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Europe

Sarkozy Holds Emergency Meetings as French Banks Reel

French President Sarkozy was to meet with French banking and insurance chiefs Tuesday in the wake of the refusal of the US Congress to approve a finance bail-out.

French President Nicolas Sarkozy

Sarkozy called crisis meeting with both French and European leaders

The aim of the meeting at the Elysee Palace is to "review the situation of the financial institutions as well as the availability of credit to households and companies," Sarkozy's office said Monday, but the defeat in the House of Representatives of the plan to rescue the US finance sector will add urgency to the talks.

Last week, Sarkozy had vowed that the French state would come to the aid of any financial institution at risk of failing, to ensure that depositors did not lose any of their savings.

Late Monday, the governments of France, Belgium and Luxembourg agreed in principle to inject 6.4 billion euros ($9.2 billion) into the struggling Franco-Belgian financial services group Dexia.

Economy Minister Christine Lagarde was also due to be questioned by the French parliament on Tuesday on the fallout from the global financial crisis and France's part in the Dexia rescue operation.

Lagarde will hold a closed-door session with the National Assembly finance committee on the multi-billion-euro Dexia rescue before heading to the Senate for debate focused on the "current economic situation and its consequences for the French and European finance systems," the house finance committee said in a statement.

Sarkozy promises no losses

Fortis headquarters in Brussels

Fortis was another of several financial institutions to be rescued this week

Lagarde took part in pre-dawn crisis talks with President Nicolas Sarkozy, as European governments scrambled to shore up fragile banks against the shockwave from the US financial meltdown.

They headed later into talks with France's top bankers to identify possible weak links in the sector following the decision to save Dexia.

The French president warned in a speech last week that that France would not be spared from the turmoil unleashed by the US banking crisis but promised that no French depositor would lose so much as a euro in savings, and said that the state would rescue failing institutions.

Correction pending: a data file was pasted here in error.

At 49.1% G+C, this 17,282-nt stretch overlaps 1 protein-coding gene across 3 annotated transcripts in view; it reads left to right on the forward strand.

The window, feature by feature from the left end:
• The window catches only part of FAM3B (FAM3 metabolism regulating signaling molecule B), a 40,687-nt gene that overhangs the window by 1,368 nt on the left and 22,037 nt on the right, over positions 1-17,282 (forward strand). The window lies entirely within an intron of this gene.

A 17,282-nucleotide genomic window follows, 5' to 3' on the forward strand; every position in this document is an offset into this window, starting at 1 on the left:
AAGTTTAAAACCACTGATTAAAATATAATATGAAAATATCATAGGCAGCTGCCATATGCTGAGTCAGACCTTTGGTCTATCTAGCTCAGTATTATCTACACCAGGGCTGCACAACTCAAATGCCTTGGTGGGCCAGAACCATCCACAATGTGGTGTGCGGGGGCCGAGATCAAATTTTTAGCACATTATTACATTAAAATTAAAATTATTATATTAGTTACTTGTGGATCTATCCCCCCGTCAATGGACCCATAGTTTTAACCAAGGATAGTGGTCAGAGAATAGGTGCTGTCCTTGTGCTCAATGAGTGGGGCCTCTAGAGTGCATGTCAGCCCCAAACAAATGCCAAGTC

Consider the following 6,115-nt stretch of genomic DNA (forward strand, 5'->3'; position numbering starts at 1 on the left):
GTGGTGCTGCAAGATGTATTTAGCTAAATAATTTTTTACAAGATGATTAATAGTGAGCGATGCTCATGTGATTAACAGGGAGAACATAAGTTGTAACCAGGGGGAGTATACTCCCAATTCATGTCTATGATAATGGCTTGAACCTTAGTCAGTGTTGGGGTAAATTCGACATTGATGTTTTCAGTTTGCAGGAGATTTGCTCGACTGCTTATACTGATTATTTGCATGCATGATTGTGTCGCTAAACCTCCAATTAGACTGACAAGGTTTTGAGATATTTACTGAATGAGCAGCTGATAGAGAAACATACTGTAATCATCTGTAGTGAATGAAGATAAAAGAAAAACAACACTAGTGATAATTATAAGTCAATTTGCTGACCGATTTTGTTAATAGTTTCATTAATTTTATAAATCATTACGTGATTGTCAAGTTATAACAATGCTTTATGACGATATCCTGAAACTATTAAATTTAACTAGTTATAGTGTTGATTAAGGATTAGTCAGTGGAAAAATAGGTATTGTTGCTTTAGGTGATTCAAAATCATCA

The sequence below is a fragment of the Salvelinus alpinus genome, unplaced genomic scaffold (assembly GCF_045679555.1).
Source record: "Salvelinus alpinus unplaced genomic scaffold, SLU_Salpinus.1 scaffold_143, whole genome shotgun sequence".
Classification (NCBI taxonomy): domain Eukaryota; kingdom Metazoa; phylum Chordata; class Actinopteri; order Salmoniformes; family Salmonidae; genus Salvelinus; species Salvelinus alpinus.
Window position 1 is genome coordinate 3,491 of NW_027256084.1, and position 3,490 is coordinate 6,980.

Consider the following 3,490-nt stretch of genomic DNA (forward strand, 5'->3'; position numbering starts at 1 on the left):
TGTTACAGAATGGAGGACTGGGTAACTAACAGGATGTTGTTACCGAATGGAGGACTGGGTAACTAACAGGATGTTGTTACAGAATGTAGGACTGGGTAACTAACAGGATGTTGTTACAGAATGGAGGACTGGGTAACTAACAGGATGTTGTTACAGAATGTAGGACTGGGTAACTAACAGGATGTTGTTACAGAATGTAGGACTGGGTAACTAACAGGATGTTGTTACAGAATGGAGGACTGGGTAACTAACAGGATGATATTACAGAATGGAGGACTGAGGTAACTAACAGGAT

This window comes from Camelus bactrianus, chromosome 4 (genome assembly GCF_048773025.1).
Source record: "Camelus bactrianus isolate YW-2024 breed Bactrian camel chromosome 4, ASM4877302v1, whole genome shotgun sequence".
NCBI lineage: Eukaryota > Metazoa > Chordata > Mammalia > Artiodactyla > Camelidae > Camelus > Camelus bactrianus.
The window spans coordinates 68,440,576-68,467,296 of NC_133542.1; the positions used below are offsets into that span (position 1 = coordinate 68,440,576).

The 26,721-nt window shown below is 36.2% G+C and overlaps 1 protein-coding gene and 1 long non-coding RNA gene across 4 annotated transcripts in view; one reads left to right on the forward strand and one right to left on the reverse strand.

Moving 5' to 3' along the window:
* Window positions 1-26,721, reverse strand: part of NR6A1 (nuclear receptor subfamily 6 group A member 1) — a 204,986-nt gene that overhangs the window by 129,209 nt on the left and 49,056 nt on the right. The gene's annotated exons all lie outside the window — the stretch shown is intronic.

But Sarkozy was battling to stop the fallout from the global financial crisis wreaking havoc on the French banking sector Monday.

France will host a meeting of European officials to prepare a summit "in the coming weeks to establish the basis of a new international financial system," said Sarkozy, whose country holds the presidency of the European Union.

European finance summit ahead

Officials from Britain, France, Germany and Italy -- the EU members of the G8 -- will meet in Paris in the coming days to lay the groundwork, he said on the sidelines of an EU-India summit in the southern city of Marseille.

A trader in a financial office in Paris

France's is not the only stock market to suffer

"The French banking system is better protected than the others, but the situation has changed," a senior official in Sarkozy's office said. "Banks are in trouble in Germany, Belgium and Great Britain. We feel a bit surrounded."

A further sign of economic trouble came with the release Monday of jobless figures showing that 41,300 people joined the ranks of France's unemployed in August, the biggest monthly spike since 1993, bringing the figure to 1,949,600.

The government convened a crisis meeting of job sector officials late Monday to discuss the figures, which have compounded worries about the financial storm.

Critics accused the government of deceit, saying that for months it had touted progress in economic reforms when the jobless situation was less than rosy even before the financial storm struck.

The right-wing president won election in May 2007 on a promise to rev up the economy and bring unemployment -- long the nation's number one concern -- down to five percent.

French advisor warns of "quasi-recession"

The government unveiled a draft budget on Friday that scrapped a pledge to stamp out the deficit by 2012 and as Paris struggled to rein in public spending amid sluggish growth.

"We are in a quasi-recession," said presidential adviser Henri Guaino.

France is headed into a "difficult period" and the government will "do everything that is necessary" to prevent the economy from taking a nosedive, Guaino added.

Economy Minister Lagarde said she nevertheless expected 2009 to end with a jobless rate of 7.1 percent, down from 7.2 percent in the second quarter of 2008.

That figure was the lowest rate in 25 years, capping a steady decline in the unemployment rate that had even allowed the problem to slide off the national radar over the past year.

Opinion polls show purchasing power has replaced unemployment as the number one concern of the average French voter.

Lagarde also unveiled Monday a plan to help French households from falling into a credit trap after the Bank of France said 88,000 people had filed for personal bankruptcy over the past four years, an increase of 70 percent.

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